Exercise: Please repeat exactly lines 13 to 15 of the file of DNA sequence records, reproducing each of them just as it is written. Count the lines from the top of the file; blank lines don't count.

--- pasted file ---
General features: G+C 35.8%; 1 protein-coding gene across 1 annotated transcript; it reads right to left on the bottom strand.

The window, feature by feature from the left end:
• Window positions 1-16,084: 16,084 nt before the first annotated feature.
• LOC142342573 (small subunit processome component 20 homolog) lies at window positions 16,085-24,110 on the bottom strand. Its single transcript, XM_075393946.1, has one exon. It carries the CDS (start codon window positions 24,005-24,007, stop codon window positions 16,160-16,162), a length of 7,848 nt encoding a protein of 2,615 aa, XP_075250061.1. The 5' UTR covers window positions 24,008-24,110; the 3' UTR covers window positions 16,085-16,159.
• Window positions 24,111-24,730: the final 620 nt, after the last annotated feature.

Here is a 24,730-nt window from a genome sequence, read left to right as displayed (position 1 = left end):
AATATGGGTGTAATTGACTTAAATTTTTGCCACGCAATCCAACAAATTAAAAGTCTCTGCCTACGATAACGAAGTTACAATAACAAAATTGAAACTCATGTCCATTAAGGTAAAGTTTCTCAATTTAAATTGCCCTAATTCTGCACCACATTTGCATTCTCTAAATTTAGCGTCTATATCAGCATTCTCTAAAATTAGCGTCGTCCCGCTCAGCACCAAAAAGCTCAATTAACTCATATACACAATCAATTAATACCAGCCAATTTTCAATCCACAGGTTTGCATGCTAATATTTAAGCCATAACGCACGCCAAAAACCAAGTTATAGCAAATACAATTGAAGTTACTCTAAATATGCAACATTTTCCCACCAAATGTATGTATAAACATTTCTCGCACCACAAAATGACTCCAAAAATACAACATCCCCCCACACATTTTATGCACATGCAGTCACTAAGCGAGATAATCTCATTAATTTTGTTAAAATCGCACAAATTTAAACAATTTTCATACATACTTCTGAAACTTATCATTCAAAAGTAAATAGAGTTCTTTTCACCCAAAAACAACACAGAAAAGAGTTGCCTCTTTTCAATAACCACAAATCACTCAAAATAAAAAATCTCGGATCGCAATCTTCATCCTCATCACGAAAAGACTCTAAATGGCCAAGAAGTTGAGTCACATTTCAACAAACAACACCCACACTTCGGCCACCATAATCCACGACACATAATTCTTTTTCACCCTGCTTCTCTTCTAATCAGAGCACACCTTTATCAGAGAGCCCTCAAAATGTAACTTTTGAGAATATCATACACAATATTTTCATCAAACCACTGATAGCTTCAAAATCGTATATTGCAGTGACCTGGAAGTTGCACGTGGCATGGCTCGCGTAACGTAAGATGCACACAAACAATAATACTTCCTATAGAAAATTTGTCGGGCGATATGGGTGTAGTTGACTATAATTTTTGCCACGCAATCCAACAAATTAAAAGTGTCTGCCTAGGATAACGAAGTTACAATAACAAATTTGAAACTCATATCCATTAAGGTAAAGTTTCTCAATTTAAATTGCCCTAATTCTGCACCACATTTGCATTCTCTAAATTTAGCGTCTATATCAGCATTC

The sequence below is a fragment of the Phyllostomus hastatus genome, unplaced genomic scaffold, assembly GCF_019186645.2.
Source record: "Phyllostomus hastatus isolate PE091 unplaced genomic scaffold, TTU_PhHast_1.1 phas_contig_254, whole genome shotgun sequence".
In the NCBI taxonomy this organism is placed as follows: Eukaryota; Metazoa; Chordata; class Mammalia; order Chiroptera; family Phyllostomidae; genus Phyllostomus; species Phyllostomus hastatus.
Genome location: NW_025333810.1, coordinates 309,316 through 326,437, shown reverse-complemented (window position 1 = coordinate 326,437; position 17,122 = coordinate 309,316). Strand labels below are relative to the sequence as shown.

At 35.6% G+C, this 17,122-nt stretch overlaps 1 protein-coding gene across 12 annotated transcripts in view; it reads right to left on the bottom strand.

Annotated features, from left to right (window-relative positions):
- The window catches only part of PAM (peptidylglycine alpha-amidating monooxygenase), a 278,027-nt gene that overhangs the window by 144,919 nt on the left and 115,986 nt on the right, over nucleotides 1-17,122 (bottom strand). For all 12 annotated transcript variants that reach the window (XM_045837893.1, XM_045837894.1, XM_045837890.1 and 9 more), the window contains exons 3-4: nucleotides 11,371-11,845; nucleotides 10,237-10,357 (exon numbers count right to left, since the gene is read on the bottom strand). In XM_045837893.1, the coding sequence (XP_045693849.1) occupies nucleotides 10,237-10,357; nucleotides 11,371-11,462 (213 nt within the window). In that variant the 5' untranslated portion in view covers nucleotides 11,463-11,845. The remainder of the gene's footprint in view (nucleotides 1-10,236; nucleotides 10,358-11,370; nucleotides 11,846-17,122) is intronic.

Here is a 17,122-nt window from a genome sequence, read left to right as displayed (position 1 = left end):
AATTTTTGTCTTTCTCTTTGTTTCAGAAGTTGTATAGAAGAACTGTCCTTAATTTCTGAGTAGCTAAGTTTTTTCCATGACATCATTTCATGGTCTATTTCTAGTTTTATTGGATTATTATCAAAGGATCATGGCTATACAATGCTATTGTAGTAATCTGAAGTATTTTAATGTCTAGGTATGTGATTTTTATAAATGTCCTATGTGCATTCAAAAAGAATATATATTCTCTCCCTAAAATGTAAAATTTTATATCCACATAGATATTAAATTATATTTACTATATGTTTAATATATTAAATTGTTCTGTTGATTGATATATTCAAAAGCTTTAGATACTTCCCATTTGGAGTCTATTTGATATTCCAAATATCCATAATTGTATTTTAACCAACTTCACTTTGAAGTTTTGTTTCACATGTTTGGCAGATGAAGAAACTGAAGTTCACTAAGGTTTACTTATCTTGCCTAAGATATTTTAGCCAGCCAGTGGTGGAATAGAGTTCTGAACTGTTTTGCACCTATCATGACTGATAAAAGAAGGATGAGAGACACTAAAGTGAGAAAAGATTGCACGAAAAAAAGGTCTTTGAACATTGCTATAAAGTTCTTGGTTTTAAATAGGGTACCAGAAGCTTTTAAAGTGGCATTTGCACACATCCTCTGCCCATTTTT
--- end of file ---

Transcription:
Annotated features, from left to right (window-relative positions):
- The window catches only part of PAM (peptidylglycine alpha-amidating monooxygenase), a 278,027-nt gene that overhangs the window by 144,919 nt on the left and 115,986 nt on the right, over nucleotides 1-17,122 (bottom strand). For all 12 annotated transcript variants that reach the window (XM_045837893.1, XM_045837894.1, XM_045837890.1 and 9 more), the window contains exons 3-4: nucleotides 11,371-11,845; nucleotides 10,237-10,357 (exon numbers count right to left, since the gene is read on the bottom strand). In XM_045837893.1, the coding sequence (XP_045693849.1) occupies nucleotides 10,237-10,357; nucleotides 11,371-11,462 (213 nt within the window). In that variant the 5' untranslated portion in view covers nucleotides 11,463-11,845. The remainder of the gene's footprint in view (nucleotides 1-10,236; nucleotides 10,358-11,370; nucleotides 11,846-17,122) is intronic.

Here is a 17,122-nt window from a genome sequence, read left to right as displayed (position 1 = left end):